Undernauts: The Labyrinth of Yomi PS5 Advertisement
Top Lists

RPGFan’s Essential Visual Novels

RPGFan's Essential Visual Novels Title and Character Collage

One of the most common questions we get here at RPGFan is why we cover the games we do. After all, isn’t our name RPGFan? Why are we covering things that aren’t RPGs? What is a review for a visual novel doing on your front page?

The answer is complicated, of course, but really what it boils down to is things that we think share important elements with RPGs. Visual novels, for example, often feature robust characters and stories, along with choice mechanics akin to those we see in many RPGs.

So, let’s say you want to dip your toes in the water, or you’ve already started and you want to make sure you’re playing all the best VNs. Well, you’re in luck, because we gathered our staff together to come up with a list of what we consider to be “essential” visual novels.

The reasons we consider each VN to be essential vary, from the title having excellent storytelling, compelling characters, important to the genre, or we just think the visuals are incredible.

Undernauts: The Labyrinth of Yomi PS5 Advertisement
Undernauts: The Labyrinth of Yomi PS5 Advertisement

So, what are some of your essential visual novels? Did we miss anything that you think is “essential”? Let us know on TwitterFacebookInstagramDiscord, or however you most enjoy interacting with us!


Steins;Gate

Written by Zach Wilkerson

A close-up of Okabe in Steins;Gate

5pb’s Science Adventure series lets me down again and again. With their overly long plots, annoying event flag requirements for the true ending, or the downright horrendous representation of women and LGBTQIA+ characters, the series has become increasingly frustrating over the last decade.

So why do I keep coming back? Because Steins;Gate is magical, and characters are really what makes it so essential. Every character jumps off the screen. From Okabe’s ridiculous, over-the-top, grating-yet-endearing personality to Kurisu’s caustic brilliance, the whole cast shines while complementing each other beautifully. The narrative is engaging, but it’s our investment in the people who populate the story that keeps us from getting bogged down by the many “scientific” concepts. That it has a compelling art style (regardless of which version you play) is just a bonus.


Phoenix Wright: Ace Attorney – Trials & Tribulations 

Written by Adam Arter

Phoenix Wright Ace Attorney: Trials & Tribulations Screenshot

There are some who would consider the Ace Attorney series more of an adventure game than a visual novel. It’s an argument with some merit, but when you consider how much of Ace Attorney is built from prosaic stream-of-consciousness narration and branching dialogue exchanges, much of the series can be seen to hinge upon the fundamental conventions of the visual novel genre.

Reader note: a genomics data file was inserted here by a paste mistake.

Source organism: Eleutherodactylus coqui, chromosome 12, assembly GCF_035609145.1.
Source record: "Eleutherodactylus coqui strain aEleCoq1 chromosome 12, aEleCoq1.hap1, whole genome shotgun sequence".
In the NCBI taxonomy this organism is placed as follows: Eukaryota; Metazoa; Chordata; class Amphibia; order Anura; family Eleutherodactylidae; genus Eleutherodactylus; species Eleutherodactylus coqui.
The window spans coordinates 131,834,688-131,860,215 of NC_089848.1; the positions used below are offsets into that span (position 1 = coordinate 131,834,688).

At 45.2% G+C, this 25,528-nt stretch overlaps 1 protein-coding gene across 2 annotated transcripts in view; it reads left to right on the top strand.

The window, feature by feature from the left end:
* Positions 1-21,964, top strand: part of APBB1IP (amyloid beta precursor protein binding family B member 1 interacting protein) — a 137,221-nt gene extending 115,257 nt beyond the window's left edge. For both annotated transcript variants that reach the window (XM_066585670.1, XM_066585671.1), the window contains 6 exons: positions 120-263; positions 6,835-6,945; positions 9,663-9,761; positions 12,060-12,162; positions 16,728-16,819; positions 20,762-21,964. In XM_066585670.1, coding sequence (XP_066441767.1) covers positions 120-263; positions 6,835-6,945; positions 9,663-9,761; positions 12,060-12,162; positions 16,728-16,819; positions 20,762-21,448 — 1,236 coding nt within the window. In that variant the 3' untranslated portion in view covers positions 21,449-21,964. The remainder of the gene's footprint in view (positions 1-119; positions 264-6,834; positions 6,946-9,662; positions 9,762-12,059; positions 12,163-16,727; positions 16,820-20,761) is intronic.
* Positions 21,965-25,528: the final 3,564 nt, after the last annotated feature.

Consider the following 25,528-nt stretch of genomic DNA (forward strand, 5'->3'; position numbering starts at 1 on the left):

The third title in the Ace Attorney series feels particularly essential in its commitment to conveying excellent resolutions to plot elements and character arcs established in the series’ previous titles, whilst simultaneously working as a slice of quirky courtroom simulation that holds up on its own. Every character from the series is at their best in this instalment, and Trials & Tribulations includes a few of the series’s best overall cases and mysteries, with each chapter emboldened by a colourful cast of secondary characters. This title also introduces Godot, who could easily be the most nuanced and compelling ‘villain’ the series has seen and leads the affable protagonist Phoenix through a number of dramatic and heartfelt character moments. Trials & Tribulations is Ace Attorney firing on all cylinders: the bombastic conclusion to a trilogy that remains beloved and a wonderful example of the things that can be achieved using the visual novel format.


The House of Fata Morgana

Written by Des Miller

Two primary characters gaze into a mirror in The House of Fata Morgana: Dreams of the Revenants.

The House in Fata Morgana is a gorgeous, haunting, and melancholy masterpiece. A gloomy yet stunning gothic art style gives each character a chilling sense of life while somber keys and sorrowful strings paint an aural landscape to set the dreary tone. The House in Fata Morgana’s crown jewel, however, is its story. It is a morose tale of a master of a manor awakening without any memories, met only with a pale maid who wishes only to help him regain them. From there, the maid shows the master the lives of residents past in an effort to help jog his memory, though behind each of these doors is a theatre of tragedy set many years apart from one another. 

Each story connects back to the manor, creating an intricate and masterful tale spanning several generations. It’s reminiscent of Valkyrie Profile in many ways, from the moody and depressive character design to the woeful and dramatic short lives of the souls within the doors. If any of this caught your attention, you owe it to yourself to give this visual novel a look. The House in Fata Morgana is a masterful work that is worth every cent and every second given, and the tale it tells is one I don’t think I’ll ever forget.


YU-NO: A girl who chants love at the bound of this world.

Written by Neal Chandran

YU-NO A girl who chants love at the bound of this world (2017) Screenshot 006

YU-NO: A girl who chants love at the bound of this world, the brainchild of legendary visual novel designer Hiroyuki Kanno (RIP), was first released in the 1990s, but wasn’t given a localized release until 2019. The reason is YU-NO began as an adult game with some very taboo themes. While those themes are still taboo today, they have become more present in contemporary media. 2019’s remake of YU-NO may have a bumpy localization, and its 2010s anime art style may displease those who prefer the original’s 1990s art style, but it remains an essential visual novel because of its history. Modern classics like Steins;Gate owe their existence to YU-NO, which was among the first visual novels to showcase the level of deep storytelling the genre was capable of. And despite YU-NO being 20+ years old and having very ’90s trappings, it still presents a compelling story with unforgettable characters and a solid challenge to get the ultimate ending. Its flowchart system (called ADMS) that keeps track of your progress was a marvelous innovation back then and still remains one of the best flowchart systems in the genre. It’s easy to argue that several contemporary visual novels do what YU-NO did far better, but it’s important to respect the historical trailblazer that made those modern classics possible.